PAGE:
By Jim Schutze
By Rachel Watts
By Lauren Drewes Daniels
By Anna Merlan
By Lee Escobedo
Dump trucks, upended concrete, chain-link fencing and security tape block every logical path to the Crum Basketball Center, making it nearly impossible to penetrate SMU's practice facility. The university is remodeling nearby Moody Coliseum, where the Mustangs play their games; soon the musty building will be transformed into a shiny arena worthy of the school's moneyed reputation. It's hard not to see the construction as some overwrought metaphor: SMU is changing. But on this mid-December morning, there's still a lot of work left to do.
The program has long been mired in mediocrity, with only 10 NCAA tournament appearances in its long history and none in the last two decades. A mere 10 SMU alumni have gone on to play professional basketball. Demons like these can be exorcised with new buildings, new conferences and new coaches. By next season's opening tip, the Mustangs will have all three.
It's the last of the three that has the program buzzing like it's 1956, when someone named Jim Krebs took the Mustangs to the NCAA semifinals.
Larry Brown, by every possible criterion, is among the greatest basketball coaches of all time: Coach of the Year in both the NCAA and NBA; the only coach to win the NCAA and NBA championships; the only coach to lead eight NBA teams to the playoffs. At 72, he could easily be living out his retirement alongside his family and America's finest caddies. But coaching is a habit Brown can't quit, so instead he's here.
At first SMU wasn't sure they even wanted him here. This time last year, Steve Orsini, then the school's athletic director, was looking to revamp the basketball program in anticipation of its move to the Big East. His basic strategy: find a big name, no matter the cost. The strategy worked when Orsini found SMU's football coach, June Jones, who's led that struggling program to four bowl games in as many years.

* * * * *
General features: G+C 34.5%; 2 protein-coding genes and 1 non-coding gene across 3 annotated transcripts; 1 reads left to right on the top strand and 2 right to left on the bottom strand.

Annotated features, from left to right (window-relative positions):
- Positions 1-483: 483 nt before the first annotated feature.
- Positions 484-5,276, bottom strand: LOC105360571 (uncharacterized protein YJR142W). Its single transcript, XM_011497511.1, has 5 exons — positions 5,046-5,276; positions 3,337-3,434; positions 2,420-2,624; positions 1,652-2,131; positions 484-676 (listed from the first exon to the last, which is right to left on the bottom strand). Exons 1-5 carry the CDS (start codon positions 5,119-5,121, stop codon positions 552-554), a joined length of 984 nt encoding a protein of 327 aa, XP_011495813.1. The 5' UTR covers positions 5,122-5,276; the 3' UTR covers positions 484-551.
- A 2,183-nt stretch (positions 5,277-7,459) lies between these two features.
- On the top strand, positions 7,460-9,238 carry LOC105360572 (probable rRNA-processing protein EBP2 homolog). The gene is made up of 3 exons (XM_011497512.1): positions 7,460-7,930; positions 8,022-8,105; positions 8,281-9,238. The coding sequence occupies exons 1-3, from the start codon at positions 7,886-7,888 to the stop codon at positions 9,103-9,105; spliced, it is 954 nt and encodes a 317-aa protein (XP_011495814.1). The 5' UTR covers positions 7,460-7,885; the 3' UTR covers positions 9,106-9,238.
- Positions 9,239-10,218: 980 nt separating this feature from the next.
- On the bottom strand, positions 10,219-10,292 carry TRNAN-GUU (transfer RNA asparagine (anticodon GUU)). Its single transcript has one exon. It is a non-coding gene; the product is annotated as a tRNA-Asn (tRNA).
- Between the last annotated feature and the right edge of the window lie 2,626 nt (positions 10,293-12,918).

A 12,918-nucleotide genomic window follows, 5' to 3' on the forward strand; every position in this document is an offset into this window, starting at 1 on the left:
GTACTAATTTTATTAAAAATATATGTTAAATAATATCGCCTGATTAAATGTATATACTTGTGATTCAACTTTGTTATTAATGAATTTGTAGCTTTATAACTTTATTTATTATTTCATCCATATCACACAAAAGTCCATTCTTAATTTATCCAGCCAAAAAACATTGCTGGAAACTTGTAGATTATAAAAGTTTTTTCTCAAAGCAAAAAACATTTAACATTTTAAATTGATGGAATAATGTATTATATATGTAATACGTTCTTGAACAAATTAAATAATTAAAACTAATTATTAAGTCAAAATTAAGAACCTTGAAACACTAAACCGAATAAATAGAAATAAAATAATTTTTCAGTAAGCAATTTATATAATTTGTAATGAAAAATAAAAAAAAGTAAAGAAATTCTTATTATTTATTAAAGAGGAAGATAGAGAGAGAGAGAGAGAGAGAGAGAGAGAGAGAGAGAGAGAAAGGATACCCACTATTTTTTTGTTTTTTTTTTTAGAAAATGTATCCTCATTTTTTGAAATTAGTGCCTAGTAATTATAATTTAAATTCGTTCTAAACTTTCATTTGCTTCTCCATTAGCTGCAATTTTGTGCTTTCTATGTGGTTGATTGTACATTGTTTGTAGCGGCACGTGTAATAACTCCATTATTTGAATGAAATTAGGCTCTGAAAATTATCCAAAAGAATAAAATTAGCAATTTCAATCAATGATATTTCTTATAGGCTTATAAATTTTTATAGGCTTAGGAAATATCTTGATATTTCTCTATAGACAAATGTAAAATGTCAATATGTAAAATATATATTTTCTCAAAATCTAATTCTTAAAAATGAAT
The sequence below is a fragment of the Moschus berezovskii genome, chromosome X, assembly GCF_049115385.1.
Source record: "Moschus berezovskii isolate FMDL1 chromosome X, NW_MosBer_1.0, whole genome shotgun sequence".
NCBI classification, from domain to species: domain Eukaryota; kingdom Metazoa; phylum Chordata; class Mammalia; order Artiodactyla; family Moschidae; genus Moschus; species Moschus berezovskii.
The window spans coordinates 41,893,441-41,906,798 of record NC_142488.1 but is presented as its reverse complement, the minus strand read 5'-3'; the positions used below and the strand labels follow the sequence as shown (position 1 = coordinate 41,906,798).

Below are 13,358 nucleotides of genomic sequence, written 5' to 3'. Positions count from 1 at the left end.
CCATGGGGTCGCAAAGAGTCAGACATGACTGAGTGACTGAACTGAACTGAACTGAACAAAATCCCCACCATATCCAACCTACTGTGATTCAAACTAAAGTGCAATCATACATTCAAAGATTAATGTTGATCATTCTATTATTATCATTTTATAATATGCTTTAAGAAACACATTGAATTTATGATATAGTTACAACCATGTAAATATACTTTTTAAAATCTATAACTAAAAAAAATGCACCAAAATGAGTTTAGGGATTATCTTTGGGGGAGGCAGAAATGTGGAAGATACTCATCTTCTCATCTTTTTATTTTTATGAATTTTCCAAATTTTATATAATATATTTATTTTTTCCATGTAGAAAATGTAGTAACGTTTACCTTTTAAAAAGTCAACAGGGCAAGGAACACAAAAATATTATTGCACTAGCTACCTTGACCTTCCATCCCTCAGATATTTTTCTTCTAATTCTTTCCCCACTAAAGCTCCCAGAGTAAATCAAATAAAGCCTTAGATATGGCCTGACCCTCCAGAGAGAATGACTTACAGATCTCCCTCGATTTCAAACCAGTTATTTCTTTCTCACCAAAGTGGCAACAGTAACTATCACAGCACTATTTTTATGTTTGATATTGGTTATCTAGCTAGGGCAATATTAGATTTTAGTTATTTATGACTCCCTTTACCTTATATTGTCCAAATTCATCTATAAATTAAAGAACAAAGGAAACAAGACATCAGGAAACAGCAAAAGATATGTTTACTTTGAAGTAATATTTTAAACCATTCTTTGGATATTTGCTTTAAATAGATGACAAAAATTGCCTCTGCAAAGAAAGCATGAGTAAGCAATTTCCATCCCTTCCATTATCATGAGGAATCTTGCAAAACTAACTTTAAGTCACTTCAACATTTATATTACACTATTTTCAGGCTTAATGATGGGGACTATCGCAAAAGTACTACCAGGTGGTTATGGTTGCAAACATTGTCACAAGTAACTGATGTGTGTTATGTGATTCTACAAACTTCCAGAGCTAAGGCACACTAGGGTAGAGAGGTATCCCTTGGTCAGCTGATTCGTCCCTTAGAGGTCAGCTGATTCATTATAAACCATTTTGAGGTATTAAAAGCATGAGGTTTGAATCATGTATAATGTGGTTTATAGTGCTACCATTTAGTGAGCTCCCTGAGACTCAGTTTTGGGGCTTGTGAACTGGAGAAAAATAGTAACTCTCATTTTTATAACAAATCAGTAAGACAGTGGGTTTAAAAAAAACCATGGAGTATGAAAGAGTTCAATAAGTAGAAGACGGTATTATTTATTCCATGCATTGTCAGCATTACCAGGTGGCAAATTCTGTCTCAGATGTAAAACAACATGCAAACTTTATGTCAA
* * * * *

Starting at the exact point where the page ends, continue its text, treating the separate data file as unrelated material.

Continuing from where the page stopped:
"I wasn't high on their list," Brown says. It wasn't until Maryland coach Mark Turgeon called Orsini, practically begging on Brown's behalf, that the school started to come around. "Steve Orsini had other ideas. June Jones kept me involved, told me not to give up."
It helped that Brown promised to bring along a first-rate staff. Tim Jankovich, who'd also applied for the top job, joined as an assistant coach. Brown has a reputation for leaving teams early; Jankovich, the former head coach at Illinois State, could serve as an insurance policy in case Brown absconded.
"They wanted a guy with head coaching experience," Brown says. "Because of my 'track record,' they figure it'd be nice to have someone there in place."
Eventually Orsini relented, hiring Brown last April. And for the first time in a long time, the media were interested in SMU basketball. Several months later, on this December morning, that interest lingers. Once they find an entry point and descend into the bowels of the Crum Center, a small group of reporters surround Brown, peppering him with questions about upcoming games, key match-ups and of course his former glories.
Brown's dressed for a workout, in a red long-sleeve shirt, black jogging pants and white sneakers. He obliges their questions, but his posture suggests the desire to escape. He stands slightly turned toward the court, ready to break free. Eventually, he comes out and says it: "Do you mind if I coach now?"
Brown may have a nicer office elsewhere, with framed certificates and medals displayed in shadow boxes, but today his command center is a conference room inside Crum — a long table with a desk calendar, a telephone, a plastic basketball pen holder, an assortment of paper stacks and Post-it notes to make sense of the paper stacks. It's poetic, really: a coach with a reputation for transience grinding away in a workspace that could be broken down in a matter of minutes.
He's watching soccer, a Premier League match between Manchester United and Real Madrid. He turns the volume down and shifts his attention between his interviewer and the television, answering questions while watching the game. "Cristiano Ronaldo is maybe the best, second best, soccer player in the world," he says. He's been to Italy, but never to a game on this scale, what he called "real soccer."